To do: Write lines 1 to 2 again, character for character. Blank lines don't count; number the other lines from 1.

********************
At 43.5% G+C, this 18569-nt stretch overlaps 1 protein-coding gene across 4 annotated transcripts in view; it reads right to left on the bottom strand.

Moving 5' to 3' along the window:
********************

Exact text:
At 43.5% G+C, this 18569-nt stretch overlaps 1 protein-coding gene across 4 annotated transcripts in view; it reads right to left on the bottom strand.

Moving 5' to 3' along the window: